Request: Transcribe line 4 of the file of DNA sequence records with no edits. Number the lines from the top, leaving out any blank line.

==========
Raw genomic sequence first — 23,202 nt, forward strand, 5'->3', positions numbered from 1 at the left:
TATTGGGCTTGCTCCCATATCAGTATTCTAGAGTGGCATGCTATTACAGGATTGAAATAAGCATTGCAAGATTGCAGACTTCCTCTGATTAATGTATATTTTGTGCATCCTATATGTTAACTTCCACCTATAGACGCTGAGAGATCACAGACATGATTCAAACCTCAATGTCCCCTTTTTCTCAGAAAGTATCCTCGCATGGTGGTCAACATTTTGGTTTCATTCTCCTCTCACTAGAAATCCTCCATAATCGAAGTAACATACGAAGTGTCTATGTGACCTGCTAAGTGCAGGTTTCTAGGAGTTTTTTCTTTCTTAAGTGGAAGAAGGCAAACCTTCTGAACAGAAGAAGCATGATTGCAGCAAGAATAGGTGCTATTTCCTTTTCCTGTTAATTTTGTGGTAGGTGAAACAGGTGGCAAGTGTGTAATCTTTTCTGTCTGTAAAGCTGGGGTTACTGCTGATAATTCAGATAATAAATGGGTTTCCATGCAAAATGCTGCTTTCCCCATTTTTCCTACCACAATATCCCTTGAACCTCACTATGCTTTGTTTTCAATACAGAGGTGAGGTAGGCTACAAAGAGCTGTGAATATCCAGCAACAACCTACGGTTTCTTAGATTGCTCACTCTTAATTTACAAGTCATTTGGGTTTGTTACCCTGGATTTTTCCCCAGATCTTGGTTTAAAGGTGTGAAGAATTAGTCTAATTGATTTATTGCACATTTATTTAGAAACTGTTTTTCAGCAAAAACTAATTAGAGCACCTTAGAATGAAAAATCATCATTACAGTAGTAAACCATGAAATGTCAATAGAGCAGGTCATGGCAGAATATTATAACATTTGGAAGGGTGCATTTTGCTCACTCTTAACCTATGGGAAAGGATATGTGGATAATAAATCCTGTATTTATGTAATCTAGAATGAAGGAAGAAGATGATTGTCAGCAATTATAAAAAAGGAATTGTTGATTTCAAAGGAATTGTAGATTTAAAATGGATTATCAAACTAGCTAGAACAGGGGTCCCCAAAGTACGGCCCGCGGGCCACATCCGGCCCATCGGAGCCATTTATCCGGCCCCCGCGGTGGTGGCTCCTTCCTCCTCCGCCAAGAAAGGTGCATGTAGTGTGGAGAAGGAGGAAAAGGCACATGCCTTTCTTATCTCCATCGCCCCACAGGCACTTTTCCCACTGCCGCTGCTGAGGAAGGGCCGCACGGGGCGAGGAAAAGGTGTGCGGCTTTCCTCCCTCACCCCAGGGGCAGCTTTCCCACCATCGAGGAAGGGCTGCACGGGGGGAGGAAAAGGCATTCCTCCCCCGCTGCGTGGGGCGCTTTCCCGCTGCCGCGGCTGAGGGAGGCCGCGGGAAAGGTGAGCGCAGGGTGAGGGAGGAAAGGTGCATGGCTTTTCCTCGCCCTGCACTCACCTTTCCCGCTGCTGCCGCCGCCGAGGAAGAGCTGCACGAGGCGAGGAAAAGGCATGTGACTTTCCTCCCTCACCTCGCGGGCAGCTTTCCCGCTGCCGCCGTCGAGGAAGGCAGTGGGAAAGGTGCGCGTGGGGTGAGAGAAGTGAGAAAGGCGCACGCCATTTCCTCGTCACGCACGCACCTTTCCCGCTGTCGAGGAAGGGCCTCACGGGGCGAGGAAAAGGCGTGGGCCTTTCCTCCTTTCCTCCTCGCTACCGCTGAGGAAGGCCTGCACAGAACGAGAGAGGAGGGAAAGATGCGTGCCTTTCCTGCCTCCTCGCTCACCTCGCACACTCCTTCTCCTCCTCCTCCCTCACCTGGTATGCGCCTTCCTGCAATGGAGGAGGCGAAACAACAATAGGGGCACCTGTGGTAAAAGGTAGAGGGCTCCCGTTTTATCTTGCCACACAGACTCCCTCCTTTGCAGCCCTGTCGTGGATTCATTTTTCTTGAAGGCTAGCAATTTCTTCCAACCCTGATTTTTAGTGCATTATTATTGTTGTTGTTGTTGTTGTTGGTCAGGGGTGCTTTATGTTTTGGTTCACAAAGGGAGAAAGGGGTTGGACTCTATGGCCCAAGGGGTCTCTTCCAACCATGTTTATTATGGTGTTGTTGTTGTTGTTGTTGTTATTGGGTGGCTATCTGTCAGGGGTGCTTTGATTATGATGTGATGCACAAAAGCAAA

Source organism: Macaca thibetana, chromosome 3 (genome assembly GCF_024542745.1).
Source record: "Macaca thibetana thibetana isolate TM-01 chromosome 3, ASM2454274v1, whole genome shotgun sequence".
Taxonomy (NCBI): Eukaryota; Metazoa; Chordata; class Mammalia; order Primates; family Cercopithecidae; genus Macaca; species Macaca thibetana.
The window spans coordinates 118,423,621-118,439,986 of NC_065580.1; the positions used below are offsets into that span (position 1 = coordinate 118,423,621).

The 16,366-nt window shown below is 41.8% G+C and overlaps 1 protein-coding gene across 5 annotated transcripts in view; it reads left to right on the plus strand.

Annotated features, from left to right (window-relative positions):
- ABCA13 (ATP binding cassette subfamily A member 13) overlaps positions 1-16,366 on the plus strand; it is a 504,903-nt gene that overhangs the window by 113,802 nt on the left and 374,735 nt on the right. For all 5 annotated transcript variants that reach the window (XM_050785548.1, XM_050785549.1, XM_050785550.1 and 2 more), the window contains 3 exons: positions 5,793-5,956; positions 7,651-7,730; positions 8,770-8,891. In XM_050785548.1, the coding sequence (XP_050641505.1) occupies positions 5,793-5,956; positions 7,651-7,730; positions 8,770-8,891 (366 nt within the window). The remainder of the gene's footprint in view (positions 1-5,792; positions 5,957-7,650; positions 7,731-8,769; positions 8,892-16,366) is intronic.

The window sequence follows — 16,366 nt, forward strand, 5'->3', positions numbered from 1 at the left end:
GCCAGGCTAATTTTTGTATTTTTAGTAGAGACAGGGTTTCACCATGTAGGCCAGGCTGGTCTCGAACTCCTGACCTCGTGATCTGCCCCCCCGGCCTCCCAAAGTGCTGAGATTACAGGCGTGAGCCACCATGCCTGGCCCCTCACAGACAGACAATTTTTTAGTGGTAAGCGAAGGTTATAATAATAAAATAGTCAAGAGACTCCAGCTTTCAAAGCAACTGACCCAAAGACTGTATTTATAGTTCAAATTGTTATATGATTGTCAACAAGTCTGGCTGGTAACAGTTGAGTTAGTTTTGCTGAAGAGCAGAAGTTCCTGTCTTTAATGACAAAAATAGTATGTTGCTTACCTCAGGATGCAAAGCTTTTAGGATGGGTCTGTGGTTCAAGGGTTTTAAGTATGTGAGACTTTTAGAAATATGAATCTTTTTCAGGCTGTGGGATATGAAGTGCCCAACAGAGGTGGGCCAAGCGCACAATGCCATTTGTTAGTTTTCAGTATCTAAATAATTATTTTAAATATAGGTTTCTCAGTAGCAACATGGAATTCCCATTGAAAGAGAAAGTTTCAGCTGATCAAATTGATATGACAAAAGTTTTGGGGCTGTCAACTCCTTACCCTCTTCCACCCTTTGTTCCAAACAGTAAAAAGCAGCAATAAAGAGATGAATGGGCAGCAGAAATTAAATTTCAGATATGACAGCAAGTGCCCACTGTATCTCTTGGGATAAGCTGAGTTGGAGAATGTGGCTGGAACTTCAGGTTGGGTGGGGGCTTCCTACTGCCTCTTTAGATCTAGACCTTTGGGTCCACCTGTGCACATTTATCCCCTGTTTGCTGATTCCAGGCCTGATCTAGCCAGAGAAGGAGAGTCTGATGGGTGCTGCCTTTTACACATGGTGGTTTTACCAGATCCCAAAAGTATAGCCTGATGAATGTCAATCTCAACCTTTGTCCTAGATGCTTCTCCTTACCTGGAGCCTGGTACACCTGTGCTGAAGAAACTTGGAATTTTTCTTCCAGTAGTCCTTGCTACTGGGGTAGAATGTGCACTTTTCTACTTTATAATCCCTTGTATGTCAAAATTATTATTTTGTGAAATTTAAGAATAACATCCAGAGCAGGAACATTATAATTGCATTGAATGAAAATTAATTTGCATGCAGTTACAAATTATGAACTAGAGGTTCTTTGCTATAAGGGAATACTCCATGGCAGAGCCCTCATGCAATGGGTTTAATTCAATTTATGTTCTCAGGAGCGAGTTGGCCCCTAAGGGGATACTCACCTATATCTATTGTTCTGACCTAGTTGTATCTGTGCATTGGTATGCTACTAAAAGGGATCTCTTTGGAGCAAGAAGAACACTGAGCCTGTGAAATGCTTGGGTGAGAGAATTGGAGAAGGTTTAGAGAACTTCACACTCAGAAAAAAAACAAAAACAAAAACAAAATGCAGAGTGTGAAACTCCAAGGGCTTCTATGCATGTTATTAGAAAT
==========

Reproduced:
Source record: "Macaca thibetana thibetana isolate TM-01 chromosome 3, ASM2454274v1, whole genome shotgun sequence".